* 2007 : new directories = doc + forms
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2008 : outdated page -- perhaps, I should continue work on glossary

... now I understand why to demolish and build a new structure makes more sense in our world.

I really do not know how to fix it. A new start -- cine101.com

THR334 Film & Movies UAF Anatoly Antohin
Quotes & Thoughts:

index DOC (new)

monaco textbook *



cuckoo's nest





Quizzes Yahoo *

2005 film.vtheatre.net

After 2009 --

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This is the 3rd Glossary (one is the main directory of film.org and one is in film directing class. WHAT to shoot, HOW to soot it, HOW TO PRESENT the shot:

* The terms importants for Monaco, part 3 "Signs & Syntax"

Denonative Meaning is WHAT we see...

Paradigmic: how to shoot it.

syntagmatic: how to edit (present) it.

diegesis = the sum of its denotations (p.162)

Codes: semiotic, cultural.

"Reading the Image" vs. "Understanding the Image" (diagrams 1 and 2 -- pp.176-177).

Paradigmic (categories of choice) and Syntagmatic (categories of construction)

Denotation = > Diegesis

Connotation = > Expression

signifier (s) and signified (s')

Icon: s = s' (a sign in which the signifier represent the signified mainly by its similarity to it, its likeness. Sample: picture of fire).

Symbol: s=s' (an arbirary sign in which the signifier has neither a direct nor an indexical relationship to the signified, but rather represents it through convernion. Sample: word "fire").

Metonymy: s~s' ("substitute naming" = associated details invoke an absract idea. Sample: the king as "the crown"), i.e. metonymy as in association. [metaphor as in comparatives.] + synecdoche as in the distribution of the whole into the part.

Trope: s=/=s' (A trope is a rhetorical figure of speech [wikipedia]: "turn" ).

Index: denotative + connotative together (a sign which measures a quality not because it is identical to it but because it has an inherent relationship to it. Sample: smoke).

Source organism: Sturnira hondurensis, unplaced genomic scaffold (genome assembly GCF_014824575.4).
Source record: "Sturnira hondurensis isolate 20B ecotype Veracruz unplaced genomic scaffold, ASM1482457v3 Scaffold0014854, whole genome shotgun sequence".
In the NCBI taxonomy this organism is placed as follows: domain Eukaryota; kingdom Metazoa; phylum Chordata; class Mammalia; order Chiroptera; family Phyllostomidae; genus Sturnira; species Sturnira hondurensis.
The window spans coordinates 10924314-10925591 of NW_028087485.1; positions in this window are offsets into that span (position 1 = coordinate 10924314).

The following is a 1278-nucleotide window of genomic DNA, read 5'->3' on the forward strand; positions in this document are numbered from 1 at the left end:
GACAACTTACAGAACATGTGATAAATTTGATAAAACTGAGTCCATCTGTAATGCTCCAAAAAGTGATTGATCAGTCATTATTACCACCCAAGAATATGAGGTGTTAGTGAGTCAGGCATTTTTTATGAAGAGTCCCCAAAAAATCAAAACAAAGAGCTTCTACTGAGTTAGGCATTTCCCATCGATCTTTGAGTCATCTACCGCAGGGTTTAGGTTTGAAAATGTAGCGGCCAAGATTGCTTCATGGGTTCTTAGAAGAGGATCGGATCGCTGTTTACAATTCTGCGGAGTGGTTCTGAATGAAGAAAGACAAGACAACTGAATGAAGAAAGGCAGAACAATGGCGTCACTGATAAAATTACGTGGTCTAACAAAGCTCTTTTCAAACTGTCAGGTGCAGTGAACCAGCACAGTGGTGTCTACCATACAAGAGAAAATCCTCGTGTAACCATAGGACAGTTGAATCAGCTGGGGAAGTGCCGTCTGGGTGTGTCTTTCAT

"8.5" = to demonstrate it in class.

* FILM HISTORY mini-page

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Glossary British Film Institute *

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Film Analysis Glossary

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THR 334W (3 Credits) Spring 2003 Movies and Films (3+0) h Explores rotating thematic topics in the art of classic cinema (films) and popular mass media (movies). Comparative analysis of classics and recent motion pictures is used to present elements of film language, analysis and criticism.

[ list of glossaries ]

Film Glossary:

art film -- A film intended to be a serious artistic work, often experimental and not designed for mass appeal.

ANGLE The position from which camera photographs action. Camera point of view. High, low.

French for "author". Used by critics writing for Cahiers du cinema and other journals to indicate the figure, usually the director, who stamped a film with his/her own "personality". Opposed to "metteurs en scene" who merely transcribed a work achieved in another medium into film. The concept allowed critics to evaluate highly works of American genre cinema that were otherwise dismissed in favor of the developing European art cinema.

BEAT A smaller dramatic unit within a scene; a scene within a scene; a change in direction of scene content.